Prescription for Trouble

With painkillers easily subject to abuse, dentists are trying to rein in overuse by patients
April 13, 2012

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The man on the phone told a compelling story. A former pilot in the Israeli air force, he’d been injured in a plane crash that left him in constant pain. He hoped that the dentist could prescribe just enough painkillers to get him through the weekend.

“What he didn’t remember is that he’d already called me,” says Noshir Mehta, DG73, DI77, professor and chair of general dentistry, who suspected the man—injured in a plane crash or not—was addicted to pain pills and likely seeking prescriptions from multiple sources. “It’s not unusual for us to get calls like this over the weekend,” says Mehta, who is also director of Tufts’ Craniofacial Pain, Headache and Sleep Center.

Prescription painkiller abuse has skyrocketed in recent years. More than 10 million Americans took opioid painkillers such as Percocet and oxycodone for nonmedical reasons in 2002, according to the National Survey on Drug Use and Health. It’s no surprise then that opioid overdose-related visits to the emergency room more than doubled between 2004 and 2008.

“Many medications are misused because they hang out in the bathroom cabinet,” says Noshir Mehta, who notes that more than 65 percent of teens who have tried prescription painkillers report getting them for free or buying or stealing them from friends or family. Illustration: Blair KellyOne reason for the rise in painkiller abuse has been the huge increase in prescriptions written for legitimate medical reasons. In 2002, health-care providers wrote 29 million oxycodone prescriptions, up 50 percent since 1999. A previous study by Nathaniel Katz, an adjunct assistant professor of anesthesiology at Tufts School of Medicine and director of the Tufts Health Care Institute Program on Opioid Risk Management, found that up to a quarter of those pills—roughly 2,150 doses each day—never get used by the intended recipient, a phenomenon known as drug diversion.

A couple of years ago, Mehta and Katz convened a panel of experts from academia, law enforcement and governmental agencies to explore the role of dentists in preventing opioid abuse and drug diversion. Among the team’s findings was that dentists write about 12 percent of all opioid prescriptions—a number that surprised Mehta and his colleagues.

“Initially, people didn’t think dentists prescribed these opioids, but 12 percent is an extremely high level. It’s becoming more evident that there is abuse potential,” says Mehta.

Checking for Signs

Last year, Mehta, Katz and their colleagues presented their findings in the Journal of the American Dental Association and provided a number of common-sense steps that dentists can take to curb opioid diversion and misuse.

“The first thing a dentist needs to do is understand the patient,” Mehta advises. “Many dentists don’t understand the ramifications, both short- and long-term, of these opioids.”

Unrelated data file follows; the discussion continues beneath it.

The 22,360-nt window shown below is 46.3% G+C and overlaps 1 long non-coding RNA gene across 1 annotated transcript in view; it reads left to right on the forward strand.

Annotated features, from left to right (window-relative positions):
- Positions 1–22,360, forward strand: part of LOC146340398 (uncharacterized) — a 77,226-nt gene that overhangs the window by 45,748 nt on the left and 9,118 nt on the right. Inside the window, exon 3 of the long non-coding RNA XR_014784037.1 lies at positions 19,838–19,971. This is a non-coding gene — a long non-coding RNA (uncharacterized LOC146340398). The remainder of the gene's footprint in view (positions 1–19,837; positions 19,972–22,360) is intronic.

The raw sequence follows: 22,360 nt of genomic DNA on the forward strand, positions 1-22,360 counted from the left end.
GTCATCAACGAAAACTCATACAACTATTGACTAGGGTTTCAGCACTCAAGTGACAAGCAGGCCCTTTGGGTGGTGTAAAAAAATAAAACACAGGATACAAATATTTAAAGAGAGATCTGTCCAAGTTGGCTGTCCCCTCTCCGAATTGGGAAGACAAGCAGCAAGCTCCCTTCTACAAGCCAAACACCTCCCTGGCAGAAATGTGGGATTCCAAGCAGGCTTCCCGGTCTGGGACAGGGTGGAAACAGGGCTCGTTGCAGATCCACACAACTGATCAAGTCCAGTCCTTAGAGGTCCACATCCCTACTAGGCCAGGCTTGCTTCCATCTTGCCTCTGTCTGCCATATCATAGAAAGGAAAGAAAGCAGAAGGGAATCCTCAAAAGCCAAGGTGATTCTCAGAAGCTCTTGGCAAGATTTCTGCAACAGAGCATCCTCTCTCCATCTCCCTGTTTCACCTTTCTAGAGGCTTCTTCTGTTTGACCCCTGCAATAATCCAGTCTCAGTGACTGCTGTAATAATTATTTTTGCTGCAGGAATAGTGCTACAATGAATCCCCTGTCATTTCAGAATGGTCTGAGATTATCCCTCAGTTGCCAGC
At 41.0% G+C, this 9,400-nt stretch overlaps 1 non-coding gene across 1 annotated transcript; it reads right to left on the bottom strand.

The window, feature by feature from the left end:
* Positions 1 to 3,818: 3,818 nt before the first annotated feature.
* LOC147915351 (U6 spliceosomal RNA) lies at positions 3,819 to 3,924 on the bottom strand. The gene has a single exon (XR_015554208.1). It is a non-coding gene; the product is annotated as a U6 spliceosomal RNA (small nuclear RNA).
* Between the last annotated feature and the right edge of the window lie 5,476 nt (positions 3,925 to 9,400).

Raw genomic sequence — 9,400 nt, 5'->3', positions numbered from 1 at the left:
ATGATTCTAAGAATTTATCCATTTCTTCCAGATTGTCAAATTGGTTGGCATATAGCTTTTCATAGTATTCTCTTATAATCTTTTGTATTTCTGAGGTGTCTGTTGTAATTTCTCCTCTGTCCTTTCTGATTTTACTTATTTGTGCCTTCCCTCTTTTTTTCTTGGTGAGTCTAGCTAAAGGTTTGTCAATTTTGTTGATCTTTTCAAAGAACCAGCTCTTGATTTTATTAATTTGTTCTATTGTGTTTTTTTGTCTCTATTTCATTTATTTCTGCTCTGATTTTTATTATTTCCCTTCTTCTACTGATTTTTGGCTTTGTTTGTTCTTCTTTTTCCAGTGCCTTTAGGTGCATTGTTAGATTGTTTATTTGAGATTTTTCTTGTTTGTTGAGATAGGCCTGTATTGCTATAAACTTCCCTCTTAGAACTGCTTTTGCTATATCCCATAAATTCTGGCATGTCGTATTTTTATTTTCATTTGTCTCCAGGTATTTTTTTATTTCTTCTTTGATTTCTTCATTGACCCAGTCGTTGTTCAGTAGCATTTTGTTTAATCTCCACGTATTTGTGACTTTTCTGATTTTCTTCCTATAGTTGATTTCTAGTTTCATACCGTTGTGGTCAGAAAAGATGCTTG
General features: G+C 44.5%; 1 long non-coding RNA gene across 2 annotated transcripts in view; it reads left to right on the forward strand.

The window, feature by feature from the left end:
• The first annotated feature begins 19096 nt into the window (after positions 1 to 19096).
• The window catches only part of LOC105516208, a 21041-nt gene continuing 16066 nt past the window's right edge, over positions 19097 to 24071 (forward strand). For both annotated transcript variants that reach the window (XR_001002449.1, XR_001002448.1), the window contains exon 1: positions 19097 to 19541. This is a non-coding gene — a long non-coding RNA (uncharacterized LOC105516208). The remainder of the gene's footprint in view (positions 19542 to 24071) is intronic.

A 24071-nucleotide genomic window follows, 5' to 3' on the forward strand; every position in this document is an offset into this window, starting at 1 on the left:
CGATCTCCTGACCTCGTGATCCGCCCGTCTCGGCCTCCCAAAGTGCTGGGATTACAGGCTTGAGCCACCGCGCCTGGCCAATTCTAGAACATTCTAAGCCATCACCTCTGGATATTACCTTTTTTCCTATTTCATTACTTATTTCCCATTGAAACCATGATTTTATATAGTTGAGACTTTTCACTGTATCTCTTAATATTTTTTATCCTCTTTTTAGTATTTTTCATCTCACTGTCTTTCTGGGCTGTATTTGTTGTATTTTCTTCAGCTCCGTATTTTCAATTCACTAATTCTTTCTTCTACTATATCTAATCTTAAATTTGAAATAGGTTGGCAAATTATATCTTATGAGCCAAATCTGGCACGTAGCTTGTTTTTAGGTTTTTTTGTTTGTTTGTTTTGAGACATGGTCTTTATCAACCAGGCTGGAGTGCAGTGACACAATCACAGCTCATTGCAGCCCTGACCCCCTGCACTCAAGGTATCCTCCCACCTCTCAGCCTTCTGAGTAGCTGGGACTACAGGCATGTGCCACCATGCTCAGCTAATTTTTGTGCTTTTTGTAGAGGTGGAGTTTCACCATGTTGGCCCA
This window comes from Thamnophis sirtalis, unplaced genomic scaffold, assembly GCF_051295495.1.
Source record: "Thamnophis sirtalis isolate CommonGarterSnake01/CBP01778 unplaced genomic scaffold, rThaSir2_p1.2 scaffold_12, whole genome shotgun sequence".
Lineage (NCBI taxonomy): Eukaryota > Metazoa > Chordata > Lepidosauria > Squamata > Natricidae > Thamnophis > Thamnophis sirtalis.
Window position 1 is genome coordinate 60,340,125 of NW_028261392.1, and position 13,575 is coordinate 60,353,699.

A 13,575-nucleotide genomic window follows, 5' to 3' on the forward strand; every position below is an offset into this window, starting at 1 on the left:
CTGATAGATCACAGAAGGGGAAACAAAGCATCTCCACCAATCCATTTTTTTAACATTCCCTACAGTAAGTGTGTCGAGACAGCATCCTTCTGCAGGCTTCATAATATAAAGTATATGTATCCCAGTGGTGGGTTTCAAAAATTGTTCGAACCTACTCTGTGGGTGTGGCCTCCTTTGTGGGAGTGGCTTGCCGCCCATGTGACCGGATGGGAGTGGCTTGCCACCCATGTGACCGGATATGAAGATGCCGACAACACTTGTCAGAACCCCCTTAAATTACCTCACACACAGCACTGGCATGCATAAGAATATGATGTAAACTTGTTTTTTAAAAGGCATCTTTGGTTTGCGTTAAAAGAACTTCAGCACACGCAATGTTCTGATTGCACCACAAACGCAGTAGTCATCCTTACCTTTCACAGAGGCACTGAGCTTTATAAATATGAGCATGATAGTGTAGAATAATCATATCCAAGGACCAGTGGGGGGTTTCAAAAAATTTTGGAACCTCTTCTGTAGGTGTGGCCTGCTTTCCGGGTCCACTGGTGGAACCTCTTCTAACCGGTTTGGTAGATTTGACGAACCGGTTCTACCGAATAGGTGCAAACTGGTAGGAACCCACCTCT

The consequences are myriad. A patient struggling with addiction to drugs or alcohol could experience a life-threatening drug interaction, while a recovering addict might relapse if prescribed opioids. Nor is the danger limited to the patient in the dental chair.

A spouse or child at home may be wrestling with addiction. That’s why Mehta and his colleagues suggest that questions about substance abuse become a routine part of taking medical histories. “Those questions can be very difficult for the average dentist to ask, but in this day and age, that is part of what we have to deal with,” he says.

But even asking patients these tough questions may not be enough. Mehta and his coauthors encourage specialists to check in with the referring dentist before prescribing heavy-duty drugs. Likewise, general dentists would be well served to confer with their patients’ physicians or even have the physicians write the prescriptions.

“If I am giving out a prescription to a patient, I want to make sure I have spoken to the primary-care physician,” says Mehta, adding that coordinated care between dentists and physicians is good practice—even when the medications in question aren’t addictive—and can prevent accidental drug interactions. “We train our students here to call the doctor, especially when there are multiple medications involved.”

If there’s still doubt, dentists can also use prescription-monitoring programs, electronic databases available in 35 states, to verify patients’ prescription drug history. (You can find information about what’s available online in each state.)

The most obvious way dentists can minimize the risks of potentially addictive painkillers is by writing fewer prescriptions. Dentists in the Tufts clinics rarely prescribe opioids for routine dental procedures. Over-the-counter analgesics such as ibuprofen and acetaminophen work for most people and won’t mask pain from infections or other post-op complications, Mehta notes.

Of course, some patients, including those undergoing painful surgical procedures, will require stronger analgesics. For these patients, Mehta and his research colleagues suggest that simply reducing the number of pills prescribed would keep many doses out of the hands of recreational users.

“Many medications are misused because they hang out in the bathroom cabinet,” says Mehta, who notes that more than 65 percent of teens who have tried prescription painkillers report getting them for free or buying or stealing them from friends or family.

This article first appeared in the Fall 2011 Tufts Dental Medicine magazine.

Jacqueline Mitchell can be reached at jacqueline.mitchell@tufts.edu.